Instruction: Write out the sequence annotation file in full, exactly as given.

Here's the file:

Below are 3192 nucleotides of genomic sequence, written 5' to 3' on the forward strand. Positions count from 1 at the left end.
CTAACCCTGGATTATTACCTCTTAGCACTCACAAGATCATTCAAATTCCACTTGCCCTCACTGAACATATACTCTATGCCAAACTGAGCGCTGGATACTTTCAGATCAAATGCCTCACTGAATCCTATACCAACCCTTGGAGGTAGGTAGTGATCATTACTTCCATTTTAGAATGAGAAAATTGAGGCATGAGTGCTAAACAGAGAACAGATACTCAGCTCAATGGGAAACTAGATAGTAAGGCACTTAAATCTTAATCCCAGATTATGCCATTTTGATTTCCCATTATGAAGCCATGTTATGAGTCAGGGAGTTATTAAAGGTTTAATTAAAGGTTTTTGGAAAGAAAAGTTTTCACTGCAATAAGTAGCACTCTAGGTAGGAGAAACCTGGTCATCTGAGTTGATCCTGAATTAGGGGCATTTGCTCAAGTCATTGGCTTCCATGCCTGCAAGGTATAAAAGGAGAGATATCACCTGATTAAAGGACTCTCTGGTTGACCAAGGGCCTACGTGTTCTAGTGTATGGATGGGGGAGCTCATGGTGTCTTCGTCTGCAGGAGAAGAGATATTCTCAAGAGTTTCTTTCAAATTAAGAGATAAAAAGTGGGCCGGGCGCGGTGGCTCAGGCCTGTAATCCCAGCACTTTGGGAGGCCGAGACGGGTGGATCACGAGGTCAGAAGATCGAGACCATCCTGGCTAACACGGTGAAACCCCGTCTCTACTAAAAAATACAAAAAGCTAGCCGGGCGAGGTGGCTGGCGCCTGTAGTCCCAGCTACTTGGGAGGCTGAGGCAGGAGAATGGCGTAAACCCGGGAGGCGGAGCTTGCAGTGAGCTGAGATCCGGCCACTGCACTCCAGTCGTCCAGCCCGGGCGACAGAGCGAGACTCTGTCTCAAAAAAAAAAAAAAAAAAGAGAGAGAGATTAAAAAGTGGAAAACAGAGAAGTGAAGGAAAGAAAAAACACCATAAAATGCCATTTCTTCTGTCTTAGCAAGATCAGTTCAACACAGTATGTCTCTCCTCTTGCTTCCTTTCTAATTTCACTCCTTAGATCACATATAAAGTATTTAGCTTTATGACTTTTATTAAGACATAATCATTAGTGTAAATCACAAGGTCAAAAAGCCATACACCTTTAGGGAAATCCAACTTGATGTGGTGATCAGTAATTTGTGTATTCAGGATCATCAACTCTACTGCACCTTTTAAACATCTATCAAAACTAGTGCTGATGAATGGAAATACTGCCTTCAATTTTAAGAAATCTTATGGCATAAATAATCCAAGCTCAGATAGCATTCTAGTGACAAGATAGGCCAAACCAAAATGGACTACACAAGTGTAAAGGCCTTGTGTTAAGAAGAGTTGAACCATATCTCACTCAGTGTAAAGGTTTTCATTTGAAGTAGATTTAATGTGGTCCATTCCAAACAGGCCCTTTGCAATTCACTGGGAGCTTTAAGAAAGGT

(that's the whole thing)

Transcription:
Below are 3192 nucleotides of genomic sequence, written 5' to 3' on the forward strand. Positions count from 1 at the left end.
CTAACCCTGGATTATTACCTCTTAGCACTCACAAGATCATTCAAATTCCACTTGCCCTCACTGAACATATACTCTATGCCAAACTGAGCGCTGGATACTTTCAGATCAAATGCCTCACTGAATCCTATACCAACCCTTGGAGGTAGGTAGTGATCATTACTTCCATTTTAGAATGAGAAAATTGAGGCATGAGTGCTAAACAGAGAACAGATACTCAGCTCAATGGGAAACTAGATAGTAAGGCACTTAAATCTTAATCCCAGATTATGCCATTTTGATTTCCCATTATGAAGCCATGTTATGAGTCAGGGAGTTATTAAAGGTTTAATTAAAGGTTTTTGGAAAGAAAAGTTTTCACTGCAATAAGTAGCACTCTAGGTAGGAGAAACCTGGTCATCTGAGTTGATCCTGAATTAGGGGCATTTGCTCAAGTCATTGGCTTCCATGCCTGCAAGGTATAAAAGGAGAGATATCACCTGATTAAAGGACTCTCTGGTTGACCAAGGGCCTACGTGTTCTAGTGTATGGATGGGGGAGCTCATGGTGTCTTCGTCTGCAGGAGAAGAGATATTCTCAAGAGTTTCTTTCAAATTAAGAGATAAAAAGTGGGCCGGGCGCGGTGGCTCAGGCCTGTAATCCCAGCACTTTGGGAGGCCGAGACGGGTGGATCACGAGGTCAGAAGATCGAGACCATCCTGGCTAACACGGTGAAACCCCGTCTCTACTAAAAAATACAAAAAGCTAGCCGGGCGAGGTGGCTGGCGCCTGTAGTCCCAGCTACTTGGGAGGCTGAGGCAGGAGAATGGCGTAAACCCGGGAGGCGGAGCTTGCAGTGAGCTGAGATCCGGCCACTGCACTCCAGTCGTCCAGCCCGGGCGACAGAGCGAGACTCTGTCTCAAAAAAAAAAAAAAAAAAGAGAGAGAGATTAAAAAGTGGAAAACAGAGAAGTGAAGGAAAGAAAAAACACCATAAAATGCCATTTCTTCTGTCTTAGCAAGATCAGTTCAACACAGTATGTCTCTCCTCTTGCTTCCTTTCTAATTTCACTCCTTAGATCACATATAAAGTATTTAGCTTTATGACTTTTATTAAGACATAATCATTAGTGTAAATCACAAGGTCAAAAAGCCATACACCTTTAGGGAAATCCAACTTGATGTGGTGATCAGTAATTTGTGTATTCAGGATCATCAACTCTACTGCACCTTTTAAACATCTATCAAAACTAGTGCTGATGAATGGAAATACTGCCTTCAATTTTAAGAAATCTTATGGCATAAATAATCCAAGCTCAGATAGCATTCTAGTGACAAGATAGGCCAAACCAAAATGGACTACACAAGTGTAAAGGCCTTGTGTTAAGAAGAGTTGAACCATATCTCACTCAGTGTAAAGGTTTTCATTTGAAGTAGATTTAATGTGGTCCATTCCAAACAGGCCCTTTGCAATTCACTGGGAGCTTTAAGAAAGGT